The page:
Saturday, December 03, 2011
This year, we seem to have specialised in having the blog running absolutely ages behind real events - apologies again!
For your information, at the beginning of November we moved into our winter mooring at Blisworth Marina, near Northampton. We like it here, and have been back every winter since 2008/9!
However, the blog last left readers on the outskirts of Birmingham in early August, so we shall try to get you up to date in the next few episodes . . .
Leaving the relative tranquility of the moorings at Star City, we were only a few hundred yards from one of the busiest motorway junctions in the country. Officially called Gravelly Hill, it is known to all as Spaghetti Junction. What many people don't know is that under the road junction is a much older canal junction, now dwarfed by all the roads and swamped by the traffic noise.
We have been through Salford Junction 3 times now. First in 1986 (!!), when we took our last family hireboat holiday. We had come through Birmingham and down the Aston Locks, emerging from the canal on the left just beyond the signpost. Then in 2008, when we had done our devious route via the Wyrley and Essington Canal ('The Curly Wyrley'), we came down from Perry Barr (straight ahead under the low bridge). This time, having come down 'the bottom road', we came out at the far left of this picture and took a wide sweeping turn to our right – we had joined the Birmingham & Fazeley Canal again!
We have shown you this odd 'folly' bridge before, but it's still unique – the elaborate Drayton Manor footbridge, with spiral staircases up inside each of the towers and a walkway over the canal. There's a less decorative but very practical swing bridge just next to it, for wheeled traffic! We were approaching Fazeley, where the Birmingham and Fazeley joins the Coventry Canal.
Suddenly, after Fazeley, the canal got busy! We had to wait in a queue to start up the Glascote locks, and the queue went on forming behind us as we entered the bottom lock.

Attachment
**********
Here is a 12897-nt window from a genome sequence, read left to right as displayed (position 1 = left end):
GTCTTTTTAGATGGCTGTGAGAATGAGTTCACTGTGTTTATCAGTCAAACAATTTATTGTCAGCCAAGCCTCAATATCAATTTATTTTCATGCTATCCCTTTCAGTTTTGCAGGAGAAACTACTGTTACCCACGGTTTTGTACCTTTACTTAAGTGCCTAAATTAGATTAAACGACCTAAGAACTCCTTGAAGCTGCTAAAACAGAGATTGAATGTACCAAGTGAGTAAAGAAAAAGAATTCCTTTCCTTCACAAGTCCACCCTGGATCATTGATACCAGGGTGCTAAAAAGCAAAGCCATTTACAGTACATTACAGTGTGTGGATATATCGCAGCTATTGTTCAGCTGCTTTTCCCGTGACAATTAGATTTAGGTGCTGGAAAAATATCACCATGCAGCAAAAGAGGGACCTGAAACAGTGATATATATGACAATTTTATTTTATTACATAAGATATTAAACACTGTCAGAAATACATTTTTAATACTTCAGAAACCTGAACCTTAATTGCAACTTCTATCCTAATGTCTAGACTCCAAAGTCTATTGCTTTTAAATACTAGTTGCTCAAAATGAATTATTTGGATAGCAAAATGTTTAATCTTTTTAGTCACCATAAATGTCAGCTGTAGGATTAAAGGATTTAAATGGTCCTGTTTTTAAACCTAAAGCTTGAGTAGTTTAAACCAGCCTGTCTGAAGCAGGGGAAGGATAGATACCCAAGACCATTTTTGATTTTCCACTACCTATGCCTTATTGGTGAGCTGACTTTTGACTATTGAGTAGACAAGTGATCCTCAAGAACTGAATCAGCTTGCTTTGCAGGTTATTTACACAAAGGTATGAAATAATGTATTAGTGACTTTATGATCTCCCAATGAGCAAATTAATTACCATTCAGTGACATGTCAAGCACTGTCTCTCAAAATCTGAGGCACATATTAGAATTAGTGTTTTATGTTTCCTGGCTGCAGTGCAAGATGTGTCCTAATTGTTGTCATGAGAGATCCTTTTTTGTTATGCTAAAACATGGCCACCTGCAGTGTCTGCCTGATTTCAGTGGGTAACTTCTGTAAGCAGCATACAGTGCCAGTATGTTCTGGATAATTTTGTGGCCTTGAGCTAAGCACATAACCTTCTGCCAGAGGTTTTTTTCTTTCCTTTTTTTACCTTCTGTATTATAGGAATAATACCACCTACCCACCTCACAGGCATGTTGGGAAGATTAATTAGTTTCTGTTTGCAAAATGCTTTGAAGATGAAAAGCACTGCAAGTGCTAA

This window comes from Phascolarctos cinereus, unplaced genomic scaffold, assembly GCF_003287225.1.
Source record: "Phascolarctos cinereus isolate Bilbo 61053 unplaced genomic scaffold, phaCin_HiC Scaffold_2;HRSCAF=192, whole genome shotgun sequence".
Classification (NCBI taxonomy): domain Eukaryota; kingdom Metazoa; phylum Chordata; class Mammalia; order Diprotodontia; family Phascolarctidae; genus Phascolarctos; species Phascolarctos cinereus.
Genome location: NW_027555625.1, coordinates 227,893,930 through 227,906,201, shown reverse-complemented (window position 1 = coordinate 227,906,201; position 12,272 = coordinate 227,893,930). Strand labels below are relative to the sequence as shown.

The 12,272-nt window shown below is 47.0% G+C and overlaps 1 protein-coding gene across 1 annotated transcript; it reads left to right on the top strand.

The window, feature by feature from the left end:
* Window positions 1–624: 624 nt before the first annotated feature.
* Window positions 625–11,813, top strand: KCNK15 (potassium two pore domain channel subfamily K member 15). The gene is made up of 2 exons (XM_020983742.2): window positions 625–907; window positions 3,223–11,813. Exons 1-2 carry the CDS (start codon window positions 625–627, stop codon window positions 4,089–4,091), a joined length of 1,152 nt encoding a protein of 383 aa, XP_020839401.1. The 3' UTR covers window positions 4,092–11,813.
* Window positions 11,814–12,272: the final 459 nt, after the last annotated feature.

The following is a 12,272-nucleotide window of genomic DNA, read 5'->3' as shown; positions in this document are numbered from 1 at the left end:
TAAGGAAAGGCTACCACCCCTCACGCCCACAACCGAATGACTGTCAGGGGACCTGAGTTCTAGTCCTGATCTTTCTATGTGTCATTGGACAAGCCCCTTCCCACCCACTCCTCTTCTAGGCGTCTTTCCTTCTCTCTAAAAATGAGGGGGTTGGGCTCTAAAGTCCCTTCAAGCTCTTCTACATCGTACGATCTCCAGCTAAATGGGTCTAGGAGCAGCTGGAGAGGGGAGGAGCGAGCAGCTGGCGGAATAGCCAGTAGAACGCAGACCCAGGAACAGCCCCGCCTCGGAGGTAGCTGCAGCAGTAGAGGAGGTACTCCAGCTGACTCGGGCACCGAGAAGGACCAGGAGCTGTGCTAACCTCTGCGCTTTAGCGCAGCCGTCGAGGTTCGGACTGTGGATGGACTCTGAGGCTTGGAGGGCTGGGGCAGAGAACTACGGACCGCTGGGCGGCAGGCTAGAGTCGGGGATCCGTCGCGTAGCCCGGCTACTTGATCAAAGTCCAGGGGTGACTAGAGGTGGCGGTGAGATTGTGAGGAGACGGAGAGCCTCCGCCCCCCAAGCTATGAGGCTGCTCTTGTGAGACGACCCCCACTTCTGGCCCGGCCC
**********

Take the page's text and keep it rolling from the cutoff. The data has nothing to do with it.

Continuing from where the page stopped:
Skirting round the edges of Tamworth and through Polesworth village, we came to Atherstone and its seven locks, raising us 80 feet – our last locks for several days! One of the locks has a workable side pond, so we made use of the new skills we had picked up in Droitwich! Here is the old Watling Street bridge, but the A5 goes over a new one now!
Just a couple of miles south-west of Atherstone, we passed the British Waterways yard at Hartshill, looking somehow timeless in the changing world around it. Solid and elegant industrial buildings!
After plunging through Nuneaton's suburbs, we turned off at Marston Junction, where the Ashby Canal starts its 22-mile lock-free journey eastwards and northwards. The junction itself (like so many canal junctions) seemed quiet and remote after the suburban bustle, and the Ashby, with its stone bridges, fields and farming villages, is very different from the Coventry!
The Ashby Canal passes close to the site of the Battle of Bosworth (1485) and we took the opportunity to walk up to the centre on Ambion Hill and look around the area. On the hill, a copy of Richard III's flag flies, complete with his Boar symbol. (Henry Tudor's symbol was a dragon).
What's this picture of reeds by the canal? Look carefully, and you may see a water vole just making landfall. Not a good picture, but it's rare enough to see these little creatures, let alone get a picture! Back in the 1970s and 80s, when we first went canal boating, we used to see them quite often. Not now, since there are so many mink around, largely 'thanks' to animal liberationists some years back!
Late August, and the berries of Black Bryony were already turning from green to orange and red.
We had enjoyed our week on the Ashby Canal, but rejoined the Coventry, skirted Bedworth and then turned 180 degrees left under the bridge at Hawkesbury Junction on the edge of Coventry, where the northern section of the Oxford Canal joins.
Near Newbold-on-Avon, the cast-iron bridge to the right takes the towpath over a short cul-de-sac which used to be part of the canal's old and very windy route. The bridge beyond leads the canal along the 'new' straightened route of 1828.
Passing underneath part of Newbold is the short Newbold Tunnel, unusual in having a towpath and even more so for being lit with an interesting range of coloured lights!
And so back to Blisworth at the end of August, where we saw our little unknown duck again. We have since discovered that it is a Ringed Teal, fairly uncommon in the UK but regularly seen on the Continent. (Thanks, Olly!)